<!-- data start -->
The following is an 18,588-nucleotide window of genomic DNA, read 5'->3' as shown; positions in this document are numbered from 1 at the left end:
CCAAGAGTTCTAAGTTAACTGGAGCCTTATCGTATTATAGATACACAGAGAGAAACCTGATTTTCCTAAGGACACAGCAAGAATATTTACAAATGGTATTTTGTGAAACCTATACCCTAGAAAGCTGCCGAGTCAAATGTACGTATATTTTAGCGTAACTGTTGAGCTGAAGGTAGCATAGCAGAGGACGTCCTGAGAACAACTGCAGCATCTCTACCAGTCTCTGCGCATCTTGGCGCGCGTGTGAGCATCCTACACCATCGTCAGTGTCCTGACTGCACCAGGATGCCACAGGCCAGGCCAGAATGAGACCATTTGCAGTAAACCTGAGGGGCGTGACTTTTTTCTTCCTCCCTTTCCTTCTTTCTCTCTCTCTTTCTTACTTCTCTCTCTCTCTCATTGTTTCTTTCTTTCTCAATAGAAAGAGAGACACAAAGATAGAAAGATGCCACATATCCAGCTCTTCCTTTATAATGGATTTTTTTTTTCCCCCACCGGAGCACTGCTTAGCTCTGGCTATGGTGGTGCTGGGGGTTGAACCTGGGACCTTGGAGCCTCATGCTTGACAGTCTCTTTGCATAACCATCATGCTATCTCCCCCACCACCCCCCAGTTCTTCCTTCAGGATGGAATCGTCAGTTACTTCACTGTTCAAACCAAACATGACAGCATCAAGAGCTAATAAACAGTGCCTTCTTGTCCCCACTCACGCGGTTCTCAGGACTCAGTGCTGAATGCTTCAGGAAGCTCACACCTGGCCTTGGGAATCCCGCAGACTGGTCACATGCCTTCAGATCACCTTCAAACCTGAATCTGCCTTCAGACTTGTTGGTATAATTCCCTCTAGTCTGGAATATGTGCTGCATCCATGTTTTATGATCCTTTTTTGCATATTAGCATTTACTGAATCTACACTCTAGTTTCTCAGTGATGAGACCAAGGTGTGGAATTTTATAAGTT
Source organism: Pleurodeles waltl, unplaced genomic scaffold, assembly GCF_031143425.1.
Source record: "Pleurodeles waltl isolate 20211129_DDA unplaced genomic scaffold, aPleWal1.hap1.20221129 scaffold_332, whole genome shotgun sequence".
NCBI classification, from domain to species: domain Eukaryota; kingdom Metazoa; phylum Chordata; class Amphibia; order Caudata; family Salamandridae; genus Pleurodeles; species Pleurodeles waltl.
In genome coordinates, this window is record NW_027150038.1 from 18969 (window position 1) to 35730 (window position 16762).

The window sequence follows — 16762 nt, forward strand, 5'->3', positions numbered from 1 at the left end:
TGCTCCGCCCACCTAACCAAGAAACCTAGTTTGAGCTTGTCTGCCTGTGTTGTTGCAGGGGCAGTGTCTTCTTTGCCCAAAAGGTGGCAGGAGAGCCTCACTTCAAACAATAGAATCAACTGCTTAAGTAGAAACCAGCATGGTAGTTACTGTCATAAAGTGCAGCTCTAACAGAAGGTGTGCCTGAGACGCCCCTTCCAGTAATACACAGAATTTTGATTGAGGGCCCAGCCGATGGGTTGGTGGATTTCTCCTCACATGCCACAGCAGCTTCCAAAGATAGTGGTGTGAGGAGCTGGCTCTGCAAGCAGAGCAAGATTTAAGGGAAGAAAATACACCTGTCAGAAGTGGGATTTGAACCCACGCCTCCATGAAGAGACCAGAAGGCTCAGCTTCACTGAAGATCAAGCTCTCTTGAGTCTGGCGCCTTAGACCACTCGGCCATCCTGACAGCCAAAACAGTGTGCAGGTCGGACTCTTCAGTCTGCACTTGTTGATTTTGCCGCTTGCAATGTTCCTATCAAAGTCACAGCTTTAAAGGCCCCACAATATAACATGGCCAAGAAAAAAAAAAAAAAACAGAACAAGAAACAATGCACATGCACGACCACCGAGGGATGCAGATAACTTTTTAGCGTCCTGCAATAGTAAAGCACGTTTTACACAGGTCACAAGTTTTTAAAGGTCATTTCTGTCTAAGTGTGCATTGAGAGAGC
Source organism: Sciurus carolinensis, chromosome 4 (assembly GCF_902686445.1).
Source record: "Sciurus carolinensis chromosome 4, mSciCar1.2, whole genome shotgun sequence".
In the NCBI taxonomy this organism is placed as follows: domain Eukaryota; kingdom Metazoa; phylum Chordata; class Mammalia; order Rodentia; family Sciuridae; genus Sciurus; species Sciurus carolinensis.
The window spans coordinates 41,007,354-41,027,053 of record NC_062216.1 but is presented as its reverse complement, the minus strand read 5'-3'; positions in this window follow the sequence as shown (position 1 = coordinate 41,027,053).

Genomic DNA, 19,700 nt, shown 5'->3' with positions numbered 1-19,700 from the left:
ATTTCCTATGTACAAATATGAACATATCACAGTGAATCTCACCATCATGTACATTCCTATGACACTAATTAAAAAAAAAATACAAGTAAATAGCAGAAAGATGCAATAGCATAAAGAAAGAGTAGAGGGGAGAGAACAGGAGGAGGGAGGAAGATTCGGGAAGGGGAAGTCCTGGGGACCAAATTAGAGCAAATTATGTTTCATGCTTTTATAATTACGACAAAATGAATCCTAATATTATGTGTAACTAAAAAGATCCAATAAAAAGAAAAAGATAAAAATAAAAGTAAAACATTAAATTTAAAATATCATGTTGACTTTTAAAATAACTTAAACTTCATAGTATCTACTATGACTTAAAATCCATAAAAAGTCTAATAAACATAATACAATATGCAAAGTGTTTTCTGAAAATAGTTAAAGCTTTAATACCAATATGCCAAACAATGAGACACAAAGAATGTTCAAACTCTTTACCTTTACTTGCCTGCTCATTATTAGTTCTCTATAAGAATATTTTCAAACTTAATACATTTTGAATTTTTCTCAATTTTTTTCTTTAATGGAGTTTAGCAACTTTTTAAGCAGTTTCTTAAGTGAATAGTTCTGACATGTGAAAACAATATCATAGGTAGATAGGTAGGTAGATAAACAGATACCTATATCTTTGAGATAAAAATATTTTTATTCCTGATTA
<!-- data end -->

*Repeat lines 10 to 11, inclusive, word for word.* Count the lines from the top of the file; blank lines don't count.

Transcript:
Source record: "Sciurus carolinensis chromosome 4, mSciCar1.2, whole genome shotgun sequence".
In the NCBI taxonomy this organism is placed as follows: domain Eukaryota; kingdom Metazoa; phylum Chordata; class Mammalia; order Rodentia; family Sciuridae; genus Sciurus; species Sciurus carolinensis.